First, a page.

The Wrong Lesson
Earlier this week there was an item on the national morning news. (CBC Newsworld) It's unusual that an item of such local interest would make the national news; perhaps they were looking for a feel-good story to offset the doom and gloom from Iraq and Afghanistan.
A woman who was attending a meeting had a heart attack. Fortunately for her, the event attracted a number of professionals - and there happened to be four doctors, including an emergency room specialist, in attendance. Also, a cardiac defibrillator was available in the building. While the rest of the attendees expressed wishes for her recovery, the doctors worked on the woman with both CPR and the defibrillator. The woman's life was saved.
This, to me, reinforces two points the medical community has been making lately: first, the necessity for early medical action in case of heart problems; and second, the desirability of placing cardiac defibrillators in public spaces so they are immediately available for an emergency.
Had this incident occurred at, say, a Humanist Association meeting, then I am pretty sure the doctors involved would have made these very points - if they were given the opportunity to go on national TV.
However, it occurred at a Winnipeg mega-church. So instead of a valid medical lesson from the doctors, we got:
"It was very clear that it wasn't just our knowledge or our compressions or our mouth-to-mouth. God was there."
"It's the most miraculous thing I've been a part of in a long time,"
This from trained physicians! We can be fairly sure that had the very same doctors run into this situation at the local mall rather than at church, the issue of God and miracles would not have arisen. It would have been early care and an available defibrillator.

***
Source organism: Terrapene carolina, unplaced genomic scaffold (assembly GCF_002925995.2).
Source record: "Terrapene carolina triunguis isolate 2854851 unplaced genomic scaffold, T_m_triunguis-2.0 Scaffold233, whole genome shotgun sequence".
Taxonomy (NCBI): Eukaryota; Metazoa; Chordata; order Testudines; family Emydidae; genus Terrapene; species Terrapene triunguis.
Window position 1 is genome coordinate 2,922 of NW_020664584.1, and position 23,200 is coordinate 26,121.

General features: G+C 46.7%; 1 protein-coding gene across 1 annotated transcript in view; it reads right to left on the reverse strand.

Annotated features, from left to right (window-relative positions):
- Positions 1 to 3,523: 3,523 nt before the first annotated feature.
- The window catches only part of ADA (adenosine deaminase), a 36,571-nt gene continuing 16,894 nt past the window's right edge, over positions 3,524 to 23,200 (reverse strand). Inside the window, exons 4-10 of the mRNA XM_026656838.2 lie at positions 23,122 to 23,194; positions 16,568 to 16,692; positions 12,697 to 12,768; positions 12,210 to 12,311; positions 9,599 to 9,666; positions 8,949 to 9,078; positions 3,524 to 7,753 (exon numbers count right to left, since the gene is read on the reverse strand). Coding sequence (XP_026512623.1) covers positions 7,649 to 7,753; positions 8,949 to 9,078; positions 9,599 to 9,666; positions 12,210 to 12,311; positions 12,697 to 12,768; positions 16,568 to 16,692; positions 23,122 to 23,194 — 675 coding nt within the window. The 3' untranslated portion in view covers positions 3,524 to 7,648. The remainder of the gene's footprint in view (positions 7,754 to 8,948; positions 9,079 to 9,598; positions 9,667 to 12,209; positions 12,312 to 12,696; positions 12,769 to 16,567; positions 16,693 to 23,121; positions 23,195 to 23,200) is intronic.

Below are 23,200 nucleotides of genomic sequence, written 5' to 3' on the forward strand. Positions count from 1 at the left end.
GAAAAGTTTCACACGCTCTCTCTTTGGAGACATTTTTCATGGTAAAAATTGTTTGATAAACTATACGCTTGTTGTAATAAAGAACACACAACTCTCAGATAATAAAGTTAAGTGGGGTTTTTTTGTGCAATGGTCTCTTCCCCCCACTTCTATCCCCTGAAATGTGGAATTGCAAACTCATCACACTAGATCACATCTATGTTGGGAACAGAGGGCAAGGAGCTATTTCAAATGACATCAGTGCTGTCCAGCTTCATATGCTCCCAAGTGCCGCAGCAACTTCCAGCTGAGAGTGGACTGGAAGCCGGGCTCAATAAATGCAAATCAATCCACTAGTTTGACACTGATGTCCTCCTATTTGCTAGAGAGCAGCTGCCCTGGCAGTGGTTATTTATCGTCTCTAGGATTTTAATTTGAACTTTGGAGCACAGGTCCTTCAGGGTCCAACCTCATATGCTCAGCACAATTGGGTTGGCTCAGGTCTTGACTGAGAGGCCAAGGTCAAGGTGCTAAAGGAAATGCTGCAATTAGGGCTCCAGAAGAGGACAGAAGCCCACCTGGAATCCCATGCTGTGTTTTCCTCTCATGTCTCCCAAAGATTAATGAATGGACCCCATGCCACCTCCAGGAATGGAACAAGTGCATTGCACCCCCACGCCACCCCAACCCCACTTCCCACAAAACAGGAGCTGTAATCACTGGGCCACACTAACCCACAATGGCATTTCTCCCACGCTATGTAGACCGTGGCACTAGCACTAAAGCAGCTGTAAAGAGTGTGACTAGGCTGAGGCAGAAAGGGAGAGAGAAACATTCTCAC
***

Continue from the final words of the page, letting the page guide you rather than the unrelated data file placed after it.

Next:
Suppose that instead of a mega-church in a major city, the woman had her heart attack at a rural church - and her best chance for care might have been a local volunteer fireman with CPR training. No doctors, no defibrillator, and the hospital perhaps a hour away. The congregation might have prayed even more fervently than the Winnipeg one, but the odds of survival would not have been in the victim's favor.
Obviously these physicians have religious beliefs - after all they were attending church. But still, when they act in their professional capacity and successfully achieve what they have been trained to do, then they need to get out the real lesson about the need for equipment availability and for prompt treatment. There is no evidence that God, miracles or prayer had the slightest impact. Focussing on them is the wrong lesson.